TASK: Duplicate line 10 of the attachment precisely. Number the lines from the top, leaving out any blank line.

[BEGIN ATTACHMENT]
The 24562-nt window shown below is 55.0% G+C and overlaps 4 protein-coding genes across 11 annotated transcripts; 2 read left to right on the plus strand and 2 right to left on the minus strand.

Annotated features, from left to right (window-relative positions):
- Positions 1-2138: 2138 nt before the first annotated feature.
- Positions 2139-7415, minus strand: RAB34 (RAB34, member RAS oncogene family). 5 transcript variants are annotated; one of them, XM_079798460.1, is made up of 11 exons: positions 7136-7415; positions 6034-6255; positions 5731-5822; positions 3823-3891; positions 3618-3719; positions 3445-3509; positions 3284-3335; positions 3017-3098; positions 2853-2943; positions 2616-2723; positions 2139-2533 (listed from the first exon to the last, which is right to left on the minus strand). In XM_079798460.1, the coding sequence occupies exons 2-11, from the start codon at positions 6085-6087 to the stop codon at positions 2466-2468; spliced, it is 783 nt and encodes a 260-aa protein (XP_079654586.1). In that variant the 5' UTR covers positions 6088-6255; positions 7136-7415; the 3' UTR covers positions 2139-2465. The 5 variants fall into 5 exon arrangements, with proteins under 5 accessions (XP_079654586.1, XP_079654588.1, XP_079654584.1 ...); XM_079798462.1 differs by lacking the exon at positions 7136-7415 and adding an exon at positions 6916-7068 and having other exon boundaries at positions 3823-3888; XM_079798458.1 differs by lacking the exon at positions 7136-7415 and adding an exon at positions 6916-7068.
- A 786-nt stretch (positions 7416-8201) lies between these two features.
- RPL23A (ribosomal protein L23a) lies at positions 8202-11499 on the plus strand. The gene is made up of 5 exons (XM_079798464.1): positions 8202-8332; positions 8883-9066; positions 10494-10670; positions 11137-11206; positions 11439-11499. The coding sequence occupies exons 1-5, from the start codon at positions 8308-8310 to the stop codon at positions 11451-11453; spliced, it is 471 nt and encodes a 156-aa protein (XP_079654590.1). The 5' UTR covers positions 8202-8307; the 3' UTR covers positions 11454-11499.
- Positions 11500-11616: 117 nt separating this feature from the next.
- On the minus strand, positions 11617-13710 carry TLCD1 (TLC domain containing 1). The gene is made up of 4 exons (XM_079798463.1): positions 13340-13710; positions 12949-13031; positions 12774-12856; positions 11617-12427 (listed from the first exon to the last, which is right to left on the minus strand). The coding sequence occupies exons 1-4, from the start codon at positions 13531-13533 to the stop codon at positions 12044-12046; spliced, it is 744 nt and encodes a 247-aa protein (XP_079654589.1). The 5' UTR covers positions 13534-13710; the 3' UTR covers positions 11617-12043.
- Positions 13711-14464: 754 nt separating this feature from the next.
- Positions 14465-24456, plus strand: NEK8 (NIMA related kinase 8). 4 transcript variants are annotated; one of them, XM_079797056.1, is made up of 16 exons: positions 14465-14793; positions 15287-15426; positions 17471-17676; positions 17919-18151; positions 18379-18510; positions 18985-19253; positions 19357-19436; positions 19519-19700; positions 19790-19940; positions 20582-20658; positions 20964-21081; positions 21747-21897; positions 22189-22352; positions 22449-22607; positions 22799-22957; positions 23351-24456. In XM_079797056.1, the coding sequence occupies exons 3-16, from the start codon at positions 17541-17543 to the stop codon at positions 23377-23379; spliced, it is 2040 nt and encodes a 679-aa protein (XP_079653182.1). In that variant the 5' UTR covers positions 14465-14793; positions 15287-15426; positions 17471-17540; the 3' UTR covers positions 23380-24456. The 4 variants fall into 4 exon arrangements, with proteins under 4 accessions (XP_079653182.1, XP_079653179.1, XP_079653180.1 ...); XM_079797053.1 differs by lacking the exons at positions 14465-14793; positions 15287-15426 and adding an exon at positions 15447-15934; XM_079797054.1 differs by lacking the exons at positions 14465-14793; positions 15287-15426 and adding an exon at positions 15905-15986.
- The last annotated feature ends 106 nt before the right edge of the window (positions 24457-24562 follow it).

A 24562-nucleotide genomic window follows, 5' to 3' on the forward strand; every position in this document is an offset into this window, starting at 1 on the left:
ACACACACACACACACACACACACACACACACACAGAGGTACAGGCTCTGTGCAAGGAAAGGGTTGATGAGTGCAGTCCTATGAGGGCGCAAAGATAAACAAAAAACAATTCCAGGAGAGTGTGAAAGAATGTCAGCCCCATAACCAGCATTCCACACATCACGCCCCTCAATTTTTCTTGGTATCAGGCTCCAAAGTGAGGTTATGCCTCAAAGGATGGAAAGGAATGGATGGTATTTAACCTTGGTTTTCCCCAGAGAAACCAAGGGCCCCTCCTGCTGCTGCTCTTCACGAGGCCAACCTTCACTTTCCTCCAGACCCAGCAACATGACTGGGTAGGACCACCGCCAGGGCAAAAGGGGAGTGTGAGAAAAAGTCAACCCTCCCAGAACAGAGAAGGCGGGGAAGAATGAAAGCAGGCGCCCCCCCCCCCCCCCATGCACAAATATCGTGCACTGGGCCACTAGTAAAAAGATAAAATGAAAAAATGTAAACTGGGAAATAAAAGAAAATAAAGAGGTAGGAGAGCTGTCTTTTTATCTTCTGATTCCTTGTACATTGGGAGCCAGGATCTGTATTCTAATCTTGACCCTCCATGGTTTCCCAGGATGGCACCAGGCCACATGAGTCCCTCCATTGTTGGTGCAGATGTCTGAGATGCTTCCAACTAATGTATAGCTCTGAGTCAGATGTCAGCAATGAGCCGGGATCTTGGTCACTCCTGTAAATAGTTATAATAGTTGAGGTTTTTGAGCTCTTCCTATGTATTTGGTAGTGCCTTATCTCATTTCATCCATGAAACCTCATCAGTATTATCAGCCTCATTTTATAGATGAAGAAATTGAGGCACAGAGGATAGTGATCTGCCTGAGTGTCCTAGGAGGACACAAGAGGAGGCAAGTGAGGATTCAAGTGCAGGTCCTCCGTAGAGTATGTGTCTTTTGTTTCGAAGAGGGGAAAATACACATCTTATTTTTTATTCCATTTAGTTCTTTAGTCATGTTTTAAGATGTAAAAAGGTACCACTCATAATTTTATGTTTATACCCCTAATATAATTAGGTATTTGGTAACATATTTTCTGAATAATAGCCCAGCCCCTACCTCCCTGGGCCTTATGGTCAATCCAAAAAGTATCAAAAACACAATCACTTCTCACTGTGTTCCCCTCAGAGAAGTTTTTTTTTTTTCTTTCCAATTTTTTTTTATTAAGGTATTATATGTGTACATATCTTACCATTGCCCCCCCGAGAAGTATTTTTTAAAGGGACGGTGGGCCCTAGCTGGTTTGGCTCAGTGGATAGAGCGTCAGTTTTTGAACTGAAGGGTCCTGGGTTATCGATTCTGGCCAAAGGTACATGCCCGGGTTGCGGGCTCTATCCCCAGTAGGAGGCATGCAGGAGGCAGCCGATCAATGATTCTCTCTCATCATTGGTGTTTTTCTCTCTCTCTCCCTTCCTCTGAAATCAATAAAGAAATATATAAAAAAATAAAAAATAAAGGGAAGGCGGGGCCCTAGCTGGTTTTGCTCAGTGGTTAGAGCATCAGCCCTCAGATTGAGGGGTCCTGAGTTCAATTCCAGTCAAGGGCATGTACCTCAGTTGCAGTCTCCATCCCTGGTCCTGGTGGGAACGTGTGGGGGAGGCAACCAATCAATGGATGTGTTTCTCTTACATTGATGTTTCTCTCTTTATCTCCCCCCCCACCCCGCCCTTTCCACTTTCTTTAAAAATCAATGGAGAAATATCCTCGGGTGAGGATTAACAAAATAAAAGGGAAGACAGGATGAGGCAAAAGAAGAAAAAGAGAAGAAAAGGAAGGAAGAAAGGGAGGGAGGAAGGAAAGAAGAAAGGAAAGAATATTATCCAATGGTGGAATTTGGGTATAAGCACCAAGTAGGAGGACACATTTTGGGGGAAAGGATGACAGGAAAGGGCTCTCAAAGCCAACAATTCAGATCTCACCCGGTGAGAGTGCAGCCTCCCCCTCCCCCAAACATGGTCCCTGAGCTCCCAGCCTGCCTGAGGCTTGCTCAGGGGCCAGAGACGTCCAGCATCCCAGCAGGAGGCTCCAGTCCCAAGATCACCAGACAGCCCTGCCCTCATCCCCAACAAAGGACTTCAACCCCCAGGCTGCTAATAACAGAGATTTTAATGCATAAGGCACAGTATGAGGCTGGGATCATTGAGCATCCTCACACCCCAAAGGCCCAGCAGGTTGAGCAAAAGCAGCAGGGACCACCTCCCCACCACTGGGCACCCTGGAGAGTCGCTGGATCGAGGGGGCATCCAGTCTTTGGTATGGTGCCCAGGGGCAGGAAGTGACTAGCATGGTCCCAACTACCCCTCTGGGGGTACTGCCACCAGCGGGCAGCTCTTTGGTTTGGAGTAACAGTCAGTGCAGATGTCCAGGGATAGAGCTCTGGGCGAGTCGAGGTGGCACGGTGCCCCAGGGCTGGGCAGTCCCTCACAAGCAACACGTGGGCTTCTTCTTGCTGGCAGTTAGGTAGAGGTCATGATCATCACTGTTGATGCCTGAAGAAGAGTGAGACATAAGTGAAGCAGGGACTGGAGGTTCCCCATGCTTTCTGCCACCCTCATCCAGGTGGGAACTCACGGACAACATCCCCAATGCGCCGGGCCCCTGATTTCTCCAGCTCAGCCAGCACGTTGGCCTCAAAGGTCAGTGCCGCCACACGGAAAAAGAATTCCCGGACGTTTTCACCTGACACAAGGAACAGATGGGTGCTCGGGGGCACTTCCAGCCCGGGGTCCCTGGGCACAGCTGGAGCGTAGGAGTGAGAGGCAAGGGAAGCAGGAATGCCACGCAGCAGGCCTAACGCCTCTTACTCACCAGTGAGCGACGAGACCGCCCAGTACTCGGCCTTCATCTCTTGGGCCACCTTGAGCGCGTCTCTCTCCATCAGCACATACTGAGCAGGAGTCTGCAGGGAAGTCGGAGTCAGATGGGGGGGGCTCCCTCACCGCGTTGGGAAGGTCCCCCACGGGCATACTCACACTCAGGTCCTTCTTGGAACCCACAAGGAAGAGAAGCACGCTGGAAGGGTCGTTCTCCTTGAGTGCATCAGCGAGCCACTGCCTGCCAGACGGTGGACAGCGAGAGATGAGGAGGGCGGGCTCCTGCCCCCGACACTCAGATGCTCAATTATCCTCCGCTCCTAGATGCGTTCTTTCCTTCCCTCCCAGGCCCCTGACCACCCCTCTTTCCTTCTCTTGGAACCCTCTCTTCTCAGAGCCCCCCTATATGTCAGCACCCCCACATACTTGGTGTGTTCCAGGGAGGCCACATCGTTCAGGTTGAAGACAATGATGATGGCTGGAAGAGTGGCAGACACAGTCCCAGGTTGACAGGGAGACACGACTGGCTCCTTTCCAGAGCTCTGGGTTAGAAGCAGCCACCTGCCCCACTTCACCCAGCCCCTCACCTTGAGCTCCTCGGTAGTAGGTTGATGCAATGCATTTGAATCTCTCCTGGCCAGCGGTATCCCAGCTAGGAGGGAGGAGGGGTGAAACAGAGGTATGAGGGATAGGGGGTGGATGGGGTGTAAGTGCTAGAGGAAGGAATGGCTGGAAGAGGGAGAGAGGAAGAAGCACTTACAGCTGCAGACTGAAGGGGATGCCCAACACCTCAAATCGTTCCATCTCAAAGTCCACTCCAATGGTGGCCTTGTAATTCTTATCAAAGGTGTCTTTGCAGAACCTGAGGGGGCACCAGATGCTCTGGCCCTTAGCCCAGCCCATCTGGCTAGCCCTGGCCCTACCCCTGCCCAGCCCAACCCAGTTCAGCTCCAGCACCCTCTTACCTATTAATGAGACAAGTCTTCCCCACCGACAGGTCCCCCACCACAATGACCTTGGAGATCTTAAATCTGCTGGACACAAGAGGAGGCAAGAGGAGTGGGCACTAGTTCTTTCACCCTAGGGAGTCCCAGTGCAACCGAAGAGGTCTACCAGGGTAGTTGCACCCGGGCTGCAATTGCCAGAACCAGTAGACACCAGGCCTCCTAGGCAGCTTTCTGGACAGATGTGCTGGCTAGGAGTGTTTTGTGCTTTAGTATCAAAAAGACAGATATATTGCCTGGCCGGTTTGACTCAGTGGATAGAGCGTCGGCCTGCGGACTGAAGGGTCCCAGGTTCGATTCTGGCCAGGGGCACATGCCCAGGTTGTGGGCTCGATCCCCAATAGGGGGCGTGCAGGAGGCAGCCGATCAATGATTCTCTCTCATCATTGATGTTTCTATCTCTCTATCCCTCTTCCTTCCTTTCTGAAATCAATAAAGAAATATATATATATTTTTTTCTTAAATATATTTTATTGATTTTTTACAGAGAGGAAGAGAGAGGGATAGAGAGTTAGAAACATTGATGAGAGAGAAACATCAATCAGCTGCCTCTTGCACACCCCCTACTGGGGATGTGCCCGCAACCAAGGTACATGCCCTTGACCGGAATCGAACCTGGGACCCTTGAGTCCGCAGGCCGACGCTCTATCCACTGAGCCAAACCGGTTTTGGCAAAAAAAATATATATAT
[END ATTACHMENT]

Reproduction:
- Positions 14465-24456, plus strand: NEK8 (NIMA related kinase 8). 4 transcript variants are annotated; one of them, XM_079797056.1, is made up of 16 exons: positions 14465-14793; positions 15287-15426; positions 17471-17676; positions 17919-18151; positions 18379-18510; positions 18985-19253; positions 19357-19436; positions 19519-19700; positions 19790-19940; positions 20582-20658; positions 20964-21081; positions 21747-21897; positions 22189-22352; positions 22449-22607; positions 22799-22957; positions 23351-24456. In XM_079797056.1, the coding sequence occupies exons 3-16, from the start codon at positions 17541-17543 to the stop codon at positions 23377-23379; spliced, it is 2040 nt and encodes a 679-aa protein (XP_079653182.1). In that variant the 5' UTR covers positions 14465-14793; positions 15287-15426; positions 17471-17540; the 3' UTR covers positions 23380-24456. The 4 variants fall into 4 exon arrangements, with proteins under 4 accessions (XP_079653182.1, XP_079653179.1, XP_079653180.1 ...); XM_079797053.1 differs by lacking the exons at positions 14465-14793; positions 15287-15426 and adding an exon at positions 15447-15934; XM_079797054.1 differs by lacking the exons at positions 14465-14793; positions 15287-15426 and adding an exon at positions 15905-15986.